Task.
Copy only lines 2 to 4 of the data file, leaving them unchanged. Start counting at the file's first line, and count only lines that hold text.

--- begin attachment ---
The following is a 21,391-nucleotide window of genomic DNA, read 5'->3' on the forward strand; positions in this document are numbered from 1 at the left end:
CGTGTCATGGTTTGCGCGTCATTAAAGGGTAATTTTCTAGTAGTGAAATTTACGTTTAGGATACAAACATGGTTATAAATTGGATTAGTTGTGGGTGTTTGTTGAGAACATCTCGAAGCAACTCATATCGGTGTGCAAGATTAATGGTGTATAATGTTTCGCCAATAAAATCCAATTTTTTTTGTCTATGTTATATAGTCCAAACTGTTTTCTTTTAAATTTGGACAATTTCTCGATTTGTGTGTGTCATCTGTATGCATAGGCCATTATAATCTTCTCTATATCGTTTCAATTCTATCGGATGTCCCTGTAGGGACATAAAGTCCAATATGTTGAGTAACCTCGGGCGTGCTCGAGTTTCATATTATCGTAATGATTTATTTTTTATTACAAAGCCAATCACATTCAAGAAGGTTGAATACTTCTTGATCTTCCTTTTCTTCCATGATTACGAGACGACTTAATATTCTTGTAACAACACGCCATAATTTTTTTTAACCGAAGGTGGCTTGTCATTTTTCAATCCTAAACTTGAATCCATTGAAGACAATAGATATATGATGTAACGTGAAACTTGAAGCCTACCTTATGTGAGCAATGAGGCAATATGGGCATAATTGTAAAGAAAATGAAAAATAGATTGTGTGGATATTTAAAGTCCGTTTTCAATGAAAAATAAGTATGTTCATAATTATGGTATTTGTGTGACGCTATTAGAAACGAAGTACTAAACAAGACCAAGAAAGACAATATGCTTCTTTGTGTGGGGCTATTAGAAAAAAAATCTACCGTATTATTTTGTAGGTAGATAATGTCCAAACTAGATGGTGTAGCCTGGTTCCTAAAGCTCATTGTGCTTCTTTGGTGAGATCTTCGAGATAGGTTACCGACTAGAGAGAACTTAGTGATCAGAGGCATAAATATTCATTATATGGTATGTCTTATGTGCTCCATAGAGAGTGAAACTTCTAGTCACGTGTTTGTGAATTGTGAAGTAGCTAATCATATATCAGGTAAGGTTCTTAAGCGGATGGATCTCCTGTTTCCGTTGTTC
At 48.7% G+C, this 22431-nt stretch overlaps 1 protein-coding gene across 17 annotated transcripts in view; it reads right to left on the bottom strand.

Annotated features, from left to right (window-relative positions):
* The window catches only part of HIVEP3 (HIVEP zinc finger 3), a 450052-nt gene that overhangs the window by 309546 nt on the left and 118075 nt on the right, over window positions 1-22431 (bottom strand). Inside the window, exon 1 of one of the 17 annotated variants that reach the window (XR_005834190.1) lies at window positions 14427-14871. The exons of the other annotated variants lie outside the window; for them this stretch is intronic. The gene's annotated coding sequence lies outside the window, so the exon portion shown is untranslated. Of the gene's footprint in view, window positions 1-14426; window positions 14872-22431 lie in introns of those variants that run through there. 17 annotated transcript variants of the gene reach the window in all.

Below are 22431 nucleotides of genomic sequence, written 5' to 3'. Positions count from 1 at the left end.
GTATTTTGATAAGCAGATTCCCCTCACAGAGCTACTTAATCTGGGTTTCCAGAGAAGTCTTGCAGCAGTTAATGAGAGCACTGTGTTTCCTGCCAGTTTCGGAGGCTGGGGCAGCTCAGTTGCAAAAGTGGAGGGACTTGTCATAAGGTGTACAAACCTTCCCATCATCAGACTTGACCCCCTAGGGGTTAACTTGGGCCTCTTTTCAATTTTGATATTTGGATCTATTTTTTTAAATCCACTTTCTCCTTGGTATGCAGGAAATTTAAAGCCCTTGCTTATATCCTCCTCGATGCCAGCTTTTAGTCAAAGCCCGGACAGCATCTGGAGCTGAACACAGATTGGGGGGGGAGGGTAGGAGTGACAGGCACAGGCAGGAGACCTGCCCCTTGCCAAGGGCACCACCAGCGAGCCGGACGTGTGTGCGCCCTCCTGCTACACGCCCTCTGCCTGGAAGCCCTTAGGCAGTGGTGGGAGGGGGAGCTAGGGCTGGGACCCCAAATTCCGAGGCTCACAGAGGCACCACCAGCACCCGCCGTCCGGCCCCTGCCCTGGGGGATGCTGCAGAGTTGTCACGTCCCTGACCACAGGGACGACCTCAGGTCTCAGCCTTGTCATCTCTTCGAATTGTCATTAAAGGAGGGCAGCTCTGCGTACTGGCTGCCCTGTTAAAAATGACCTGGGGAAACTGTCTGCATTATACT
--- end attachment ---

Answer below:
CGTGTCATGGTTTGCGCGTCATTAAAGGGTAATTTTCTAGTAGTGAAATTTACGTTTAGGATACAAACATGGTTATAAATTGGATTAGTTGTGGGTGTTTGTTGAGAACATCTCGAAGCAACTCATATCGGTGTGCAAGATTAATGGTGTATAATGTTTCGCCAATAAAATCCAATTTTTTTTGTCTATGTTATATAGTCCAAACTGTTTTCTTTTAAATTTGGACAATTTCTCGATTTGTGTGTGTCATCTGTATGCATAGGCCATTATAATCTTCTCTATATCGTTTCAATTCTATCGGATGTCCCTGTAGGGACATAAAGTCCAATATGTTGAGTAACCTCGGGCGTGCTCGAGTTTCATATTATCGTAATGATTTATTTTTTATTACAAAGCCAATCACATTCAAGAAGGTTGAATACTTCTTGATCTTCCTTTTCTTCCATGATTACGAGACGACTTAATATTCTTGTAACAACACGCCATAATTTTTTTTAACCGAAGGTGGCTTGTCATTTTTCAATCCTAAACTTGAATCCATTGAAGACAATAGATATATGATGTAACGTGAAACTTGAAGCCTACCTTATGTGAGCAATGAGGCAATATGGGCATAATTGTAAAGAAAATGAAAAATAGATTGTGTGGATATTTAAAGTCCGTTTTCAATGAAAAATAAGTATGTTCATAATTATGGTATTTGTGTGACGCTATTAGAAACGAAGTACTAAACAAGACCAAGAAAGACAATATGCTTCTTTGTGTGGGGCTATTAGAAAAAAAATCTACCGTATTATTTTGTAGGTAGATAATGTCCAAACTAGATGGTGTAGCCTGGTTCCTAAAGCTCATTGTGCTTCTTTGGTGAGATCTTCGAGATAGGTTACCGACTAGAGAGAACTTAGTGATCAGAGGCATAAATATTCATTATATGGTATGTCTTATGTGCTCCATAGAGAGTGAAACTTCTAGTCACGTGTTTGTGAATTGTGAAGTAGCTAATCATATATCAGGTAAGGTTCTTAAGCGGATGGATCTCCTGTTTCCGTTGTTC
At 48.7% G+C, this 22431-nt stretch overlaps 1 protein-coding gene across 17 annotated transcripts in view; it reads right to left on the bottom strand.

Annotated features, from left to right (window-relative positions):